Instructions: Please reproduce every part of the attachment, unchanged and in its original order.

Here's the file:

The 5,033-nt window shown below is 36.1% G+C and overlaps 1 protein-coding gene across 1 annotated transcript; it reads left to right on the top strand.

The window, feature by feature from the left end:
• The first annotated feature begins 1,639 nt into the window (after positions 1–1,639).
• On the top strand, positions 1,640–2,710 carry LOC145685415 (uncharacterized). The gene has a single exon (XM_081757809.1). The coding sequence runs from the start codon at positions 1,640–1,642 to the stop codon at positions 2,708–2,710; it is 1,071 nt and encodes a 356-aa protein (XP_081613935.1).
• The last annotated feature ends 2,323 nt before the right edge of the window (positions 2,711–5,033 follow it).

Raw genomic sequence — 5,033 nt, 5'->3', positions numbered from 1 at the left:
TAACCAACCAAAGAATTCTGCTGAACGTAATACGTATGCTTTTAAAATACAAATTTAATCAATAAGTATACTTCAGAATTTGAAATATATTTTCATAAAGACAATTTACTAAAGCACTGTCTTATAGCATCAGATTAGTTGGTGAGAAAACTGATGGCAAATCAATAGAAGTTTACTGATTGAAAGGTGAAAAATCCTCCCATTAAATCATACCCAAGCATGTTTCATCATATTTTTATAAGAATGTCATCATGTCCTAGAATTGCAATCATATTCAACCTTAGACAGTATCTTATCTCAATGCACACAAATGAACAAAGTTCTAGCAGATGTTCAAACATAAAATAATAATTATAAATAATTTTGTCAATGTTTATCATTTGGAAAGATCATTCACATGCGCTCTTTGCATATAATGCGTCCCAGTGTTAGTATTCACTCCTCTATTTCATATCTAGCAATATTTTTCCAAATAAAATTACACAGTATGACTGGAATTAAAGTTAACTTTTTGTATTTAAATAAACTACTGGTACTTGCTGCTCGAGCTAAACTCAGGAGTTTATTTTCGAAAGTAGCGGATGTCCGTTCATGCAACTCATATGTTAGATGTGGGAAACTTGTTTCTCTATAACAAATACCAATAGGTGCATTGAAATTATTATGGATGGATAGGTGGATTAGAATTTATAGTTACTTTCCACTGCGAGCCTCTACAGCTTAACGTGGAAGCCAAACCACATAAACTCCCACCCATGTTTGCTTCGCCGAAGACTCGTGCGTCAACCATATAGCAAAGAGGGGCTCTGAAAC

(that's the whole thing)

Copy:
The 5,033-nt window shown below is 36.1% G+C and overlaps 1 protein-coding gene across 1 annotated transcript; it reads left to right on the top strand.

The window, feature by feature from the left end:
• The first annotated feature begins 1,639 nt into the window (after positions 1–1,639).
• On the top strand, positions 1,640–2,710 carry LOC145685415 (uncharacterized). The gene has a single exon (XM_081757809.1). The coding sequence runs from the start codon at positions 1,640–1,642 to the stop codon at positions 2,708–2,710; it is 1,071 nt and encodes a 356-aa protein (XP_081613935.1).
• The last annotated feature ends 2,323 nt before the right edge of the window (positions 2,711–5,033 follow it).

Raw genomic sequence — 5,033 nt, 5'->3', positions numbered from 1 at the left:
TAACCAACCAAAGAATTCTGCTGAACGTAATACGTATGCTTTTAAAATACAAATTTAATCAATAAGTATACTTCAGAATTTGAAATATATTTTCATAAAGACAATTTACTAAAGCACTGTCTTATAGCATCAGATTAGTTGGTGAGAAAACTGATGGCAAATCAATAGAAGTTTACTGATTGAAAGGTGAAAAATCCTCCCATTAAATCATACCCAAGCATGTTTCATCATATTTTTATAAGAATGTCATCATGTCCTAGAATTGCAATCATATTCAACCTTAGACAGTATCTTATCTCAATGCACACAAATGAACAAAGTTCTAGCAGATGTTCAAACATAAAATAATAATTATAAATAATTTTGTCAATGTTTATCATTTGGAAAGATCATTCACATGCGCTCTTTGCATATAATGCGTCCCAGTGTTAGTATTCACTCCTCTATTTCATATCTAGCAATATTTTTCCAAATAAAATTACACAGTATGACTGGAATTAAAGTTAACTTTTTGTATTTAAATAAACTACTGGTACTTGCTGCTCGAGCTAAACTCAGGAGTTTATTTTCGAAAGTAGCGGATGTCCGTTCATGCAACTCATATGTTAGATGTGGGAAACTTGTTTCTCTATAACAAATACCAATAGGTGCATTGAAATTATTATGGATGGATAGGTGGATTAGAATTTATAGTTACTTTCCACTGCGAGCCTCTACAGCTTAACGTGGAAGCCAAACCACATAAACTCCCACCCATGTTTGCTTCGCCGAAGACTCGTGCGTCAACCATATAGCAAAGAGGGGCTCTGAAAC